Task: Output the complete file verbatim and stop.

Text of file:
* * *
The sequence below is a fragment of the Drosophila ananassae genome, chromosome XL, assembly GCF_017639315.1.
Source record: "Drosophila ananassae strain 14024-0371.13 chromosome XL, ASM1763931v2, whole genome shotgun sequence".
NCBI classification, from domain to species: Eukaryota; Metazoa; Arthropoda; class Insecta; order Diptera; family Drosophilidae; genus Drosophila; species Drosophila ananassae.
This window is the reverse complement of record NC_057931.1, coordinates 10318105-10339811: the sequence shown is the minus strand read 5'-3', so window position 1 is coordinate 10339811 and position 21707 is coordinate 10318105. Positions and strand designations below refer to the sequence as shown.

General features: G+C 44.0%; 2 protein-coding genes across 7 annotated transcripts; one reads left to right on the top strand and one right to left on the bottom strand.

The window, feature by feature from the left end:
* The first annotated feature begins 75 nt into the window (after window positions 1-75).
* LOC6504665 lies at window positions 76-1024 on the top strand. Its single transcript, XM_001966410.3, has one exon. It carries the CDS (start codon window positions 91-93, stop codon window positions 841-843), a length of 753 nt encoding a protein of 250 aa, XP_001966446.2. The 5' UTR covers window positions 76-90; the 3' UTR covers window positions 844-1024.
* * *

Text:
The sequence below is a fragment of the Drosophila ananassae genome, chromosome XL, assembly GCF_017639315.1.
Source record: "Drosophila ananassae strain 14024-0371.13 chromosome XL, ASM1763931v2, whole genome shotgun sequence".
NCBI classification, from domain to species: Eukaryota; Metazoa; Arthropoda; class Insecta; order Diptera; family Drosophilidae; genus Drosophila; species Drosophila ananassae.
This window is the reverse complement of record NC_057931.1, coordinates 10318105-10339811: the sequence shown is the minus strand read 5'-3', so window position 1 is coordinate 10339811 and position 21707 is coordinate 10318105. Positions and strand designations below refer to the sequence as shown.

General features: G+C 44.0%; 2 protein-coding genes across 7 annotated transcripts; one reads left to right on the top strand and one right to left on the bottom strand.

The window, feature by feature from the left end:
* The first annotated feature begins 75 nt into the window (after window positions 1-75).
* LOC6504665 lies at window positions 76-1024 on the top strand. Its single transcript, XM_001966410.3, has one exon. It carries the CDS (start codon window positions 91-93, stop codon window positions 841-843), a length of 753 nt encoding a protein of 250 aa, XP_001966446.2. The 5' UTR covers window positions 76-90; the 3' UTR covers window positions 844-1024.